From Mark Copeland... "THE FIRST EPISTLE TO THE CORINTHIANS" Chapter Nine


                               Chapter Nine


1) To be impressed with Paul's own example of restricting his liberty
   in Christ so as to save others

2) To understand the Biblical authority for supporting those who labor
   in the preaching of the gospel

3) To see the importance of self-control, and the danger of apostasy


After warning in chapter eight that the improper exercise of one's
liberty in Christ might lead to the damnation of those who are weak in
faith and conscience, Paul now illustrates how he was willing to
exercise restraint even when it came to the liberties he had as an
apostle of Jesus Christ.  Though he had the right to have a believing
wife and be supported in the preaching the gospel (1-14), he freely
chose not to exercise these and other rights.  One reason was so he
might be able to freely offer some sort of service to the Lord (15-18),
but it also was because he desired to save others (19-23).  There was
also the realization that self-restraint was a necessary quality to
assure his own salvation as well (24-27)!



      1. By virtue of being an eyewitness of the Lord (1a)
      2. By virtue of his work among the Corinthians (1b-2)

      1. The right to eat and drink (4)
      2. The right to take along a believing wife, as other apostles,
         the brothers of the Lord, and Cephas were doing (5)
      3. The right to refrain from working and be supported by others
         a. Illustrations of a soldier, farmer, and shepherd (7)
         b. As illustrated by the Law of Moses (8-10)
         c. An exchange of spiritual things for material things (11)
         d. If others could, why not Paul, if he wanted? (12)
         e. The example of priests in the temple (13)
         f. The clear decree of the Lord Himself (14)

    HIMSELF (15-27)

      1. His purpose in writing is not to raise support, for that would
         make his boasting void (15)
      2. Preaching the gospel was a necessity laid upon him by the Lord
         a. He had no choice, he would be lost if he did not (16)
         b. If he had chosen to preach on his own, he would have a
            reward (17a)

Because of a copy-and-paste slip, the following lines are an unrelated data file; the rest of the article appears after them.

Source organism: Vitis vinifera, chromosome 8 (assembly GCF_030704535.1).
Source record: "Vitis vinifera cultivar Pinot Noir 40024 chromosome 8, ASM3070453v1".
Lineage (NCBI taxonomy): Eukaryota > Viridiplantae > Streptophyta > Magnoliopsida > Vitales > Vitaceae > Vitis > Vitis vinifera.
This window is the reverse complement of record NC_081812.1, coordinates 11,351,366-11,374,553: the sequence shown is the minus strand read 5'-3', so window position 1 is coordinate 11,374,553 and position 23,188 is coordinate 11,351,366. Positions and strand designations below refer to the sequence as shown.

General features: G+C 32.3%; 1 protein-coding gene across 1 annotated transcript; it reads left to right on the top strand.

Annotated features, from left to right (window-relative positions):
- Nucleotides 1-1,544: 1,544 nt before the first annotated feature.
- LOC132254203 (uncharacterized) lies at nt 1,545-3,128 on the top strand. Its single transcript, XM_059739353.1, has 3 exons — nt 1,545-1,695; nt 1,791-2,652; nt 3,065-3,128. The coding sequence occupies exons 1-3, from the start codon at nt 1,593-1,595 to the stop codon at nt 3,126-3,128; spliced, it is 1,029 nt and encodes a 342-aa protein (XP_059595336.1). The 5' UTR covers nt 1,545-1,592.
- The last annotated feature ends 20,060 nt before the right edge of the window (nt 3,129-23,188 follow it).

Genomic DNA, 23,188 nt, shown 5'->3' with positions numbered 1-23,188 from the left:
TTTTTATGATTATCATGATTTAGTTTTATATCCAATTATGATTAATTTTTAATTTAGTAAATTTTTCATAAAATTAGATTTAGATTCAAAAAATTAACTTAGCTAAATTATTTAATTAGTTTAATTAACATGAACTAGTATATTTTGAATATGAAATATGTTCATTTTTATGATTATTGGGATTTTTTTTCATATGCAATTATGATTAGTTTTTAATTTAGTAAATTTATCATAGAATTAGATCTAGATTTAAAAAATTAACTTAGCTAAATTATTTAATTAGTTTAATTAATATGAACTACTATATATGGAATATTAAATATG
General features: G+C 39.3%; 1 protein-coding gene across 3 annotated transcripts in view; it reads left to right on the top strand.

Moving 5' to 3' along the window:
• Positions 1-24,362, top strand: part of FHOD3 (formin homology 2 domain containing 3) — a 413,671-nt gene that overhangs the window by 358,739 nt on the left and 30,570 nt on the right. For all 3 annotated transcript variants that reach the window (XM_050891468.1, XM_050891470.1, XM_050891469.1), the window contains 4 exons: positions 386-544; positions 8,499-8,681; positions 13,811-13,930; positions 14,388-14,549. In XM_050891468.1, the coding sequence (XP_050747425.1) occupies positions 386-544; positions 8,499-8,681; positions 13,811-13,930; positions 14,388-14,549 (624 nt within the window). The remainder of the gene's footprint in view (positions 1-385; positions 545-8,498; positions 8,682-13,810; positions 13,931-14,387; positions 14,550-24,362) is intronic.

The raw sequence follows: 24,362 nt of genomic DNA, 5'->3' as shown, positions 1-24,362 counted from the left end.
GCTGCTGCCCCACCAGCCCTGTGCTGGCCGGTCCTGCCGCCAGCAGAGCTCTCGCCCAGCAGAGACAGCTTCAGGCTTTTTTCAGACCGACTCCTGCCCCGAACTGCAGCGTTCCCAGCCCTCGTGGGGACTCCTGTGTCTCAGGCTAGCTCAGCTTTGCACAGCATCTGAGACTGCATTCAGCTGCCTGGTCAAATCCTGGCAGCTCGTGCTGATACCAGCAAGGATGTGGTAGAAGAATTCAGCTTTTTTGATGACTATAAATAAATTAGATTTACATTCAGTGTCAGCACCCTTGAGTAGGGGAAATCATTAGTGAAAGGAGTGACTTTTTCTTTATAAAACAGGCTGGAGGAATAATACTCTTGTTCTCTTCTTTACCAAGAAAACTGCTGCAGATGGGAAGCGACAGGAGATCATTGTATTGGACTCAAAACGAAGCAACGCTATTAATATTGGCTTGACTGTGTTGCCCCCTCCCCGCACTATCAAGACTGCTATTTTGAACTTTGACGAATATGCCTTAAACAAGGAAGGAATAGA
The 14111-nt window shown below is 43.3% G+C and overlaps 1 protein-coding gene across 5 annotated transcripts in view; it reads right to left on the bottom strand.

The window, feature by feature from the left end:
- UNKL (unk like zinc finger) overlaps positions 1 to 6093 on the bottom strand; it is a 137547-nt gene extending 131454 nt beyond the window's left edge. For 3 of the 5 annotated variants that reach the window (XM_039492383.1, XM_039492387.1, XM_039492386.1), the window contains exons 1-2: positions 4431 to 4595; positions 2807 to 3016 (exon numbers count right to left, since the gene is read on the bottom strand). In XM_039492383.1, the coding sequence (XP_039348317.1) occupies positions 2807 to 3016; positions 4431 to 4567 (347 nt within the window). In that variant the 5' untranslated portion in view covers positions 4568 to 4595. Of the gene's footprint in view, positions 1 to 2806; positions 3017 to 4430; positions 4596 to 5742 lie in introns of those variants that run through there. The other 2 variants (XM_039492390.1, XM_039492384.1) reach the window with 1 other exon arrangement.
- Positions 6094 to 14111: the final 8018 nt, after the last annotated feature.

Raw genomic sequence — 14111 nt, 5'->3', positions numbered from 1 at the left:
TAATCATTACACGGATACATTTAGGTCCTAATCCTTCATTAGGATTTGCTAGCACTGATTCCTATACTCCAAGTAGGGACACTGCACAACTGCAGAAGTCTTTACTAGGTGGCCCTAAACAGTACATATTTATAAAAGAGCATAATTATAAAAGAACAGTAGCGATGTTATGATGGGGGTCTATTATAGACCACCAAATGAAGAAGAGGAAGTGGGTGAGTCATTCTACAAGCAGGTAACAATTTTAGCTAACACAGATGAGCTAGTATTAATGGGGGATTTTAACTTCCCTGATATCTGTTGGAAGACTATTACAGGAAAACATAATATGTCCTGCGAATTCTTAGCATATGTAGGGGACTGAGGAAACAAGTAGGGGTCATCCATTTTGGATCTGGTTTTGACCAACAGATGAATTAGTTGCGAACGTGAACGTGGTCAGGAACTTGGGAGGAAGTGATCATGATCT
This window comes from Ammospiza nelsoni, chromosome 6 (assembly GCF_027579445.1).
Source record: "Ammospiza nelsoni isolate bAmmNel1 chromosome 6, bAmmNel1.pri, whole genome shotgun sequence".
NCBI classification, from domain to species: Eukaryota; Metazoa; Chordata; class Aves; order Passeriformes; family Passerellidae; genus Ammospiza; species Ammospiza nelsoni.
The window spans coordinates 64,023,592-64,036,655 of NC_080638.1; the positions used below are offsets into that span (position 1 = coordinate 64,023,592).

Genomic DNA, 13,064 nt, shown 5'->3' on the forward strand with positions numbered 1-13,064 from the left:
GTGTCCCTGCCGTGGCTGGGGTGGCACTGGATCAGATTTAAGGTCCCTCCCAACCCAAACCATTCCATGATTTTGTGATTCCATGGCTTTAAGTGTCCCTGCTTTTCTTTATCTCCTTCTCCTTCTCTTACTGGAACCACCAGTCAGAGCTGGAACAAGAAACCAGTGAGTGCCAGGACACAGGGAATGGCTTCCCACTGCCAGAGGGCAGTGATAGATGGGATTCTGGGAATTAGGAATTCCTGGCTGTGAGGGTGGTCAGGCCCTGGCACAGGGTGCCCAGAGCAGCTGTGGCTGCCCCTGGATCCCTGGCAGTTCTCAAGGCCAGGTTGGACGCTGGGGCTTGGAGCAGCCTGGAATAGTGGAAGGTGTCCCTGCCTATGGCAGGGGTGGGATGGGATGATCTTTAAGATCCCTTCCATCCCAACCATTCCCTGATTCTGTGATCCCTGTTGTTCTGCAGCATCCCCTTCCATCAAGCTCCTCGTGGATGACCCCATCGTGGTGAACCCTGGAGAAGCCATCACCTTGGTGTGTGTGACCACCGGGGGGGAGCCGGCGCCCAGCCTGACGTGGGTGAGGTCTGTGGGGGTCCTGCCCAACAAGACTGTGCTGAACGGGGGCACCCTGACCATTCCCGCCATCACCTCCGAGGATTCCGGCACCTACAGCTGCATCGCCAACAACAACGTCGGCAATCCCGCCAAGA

c. But he was like a slave, entrusted with a stewardship
            regardless of his will (17b)
      3. But by choosing to present the gospel without charge, he could
         have a reward, and also not abuse his authority in the gospel

      1. Though free from all men, he made himself a servant to all to
         save them (19-22a)
         a. To the Jews and those under the Law (20)
         b. To those not under the Law (21)
         c. To the weak (22a)
      2. He became all things to all men, desiring to save them and share
         the gospel with them (22b-23)

      APOSTASY (24-27)
      1. Not all who run in a race win a prize, so one needs to run so
         as to win (24)
      2. Those who compete for perishable crowns exercise self-control
         in all things, how much more should we who seek for an
         imperishable crown! (25)
      3. So Paul runs his race, and fights the good fight, with
         determined discipline and control over his own body (26-27a)
      4. For he knows he could be lost (disqualified) after preaching
         to others! (27b)


1) List the main points of this chapter
   - Paul's Liberty As An Apostle (1-14)
   - Paul's Example Of Restricting His Liberty To Save Others And
     Himself (15-27)

2) What two things helped to verify Paul's apostleship? (1-2)
   - He had seen the Lord
   - The conversion of the Corinthians

3) What were two things that the apostles had the right to do? (5-6)
   - To take along a believing wife
   - To refrain from working

4) What arguments does Paul make to justify preachers receiving
   support? (7-14)
   - Illustrations of a soldier, farmer, and shepherd
   - Illustrated by the Law of Moses
   - An exchange of spiritual things for material things
   - The fact others were receiving support
   - The example of priests in the temple
   - The clear decree of the Lord Himself

5) Why did Paul choose not to accept support? (15-18)
   - So he might receive a reward for doing something willingly, not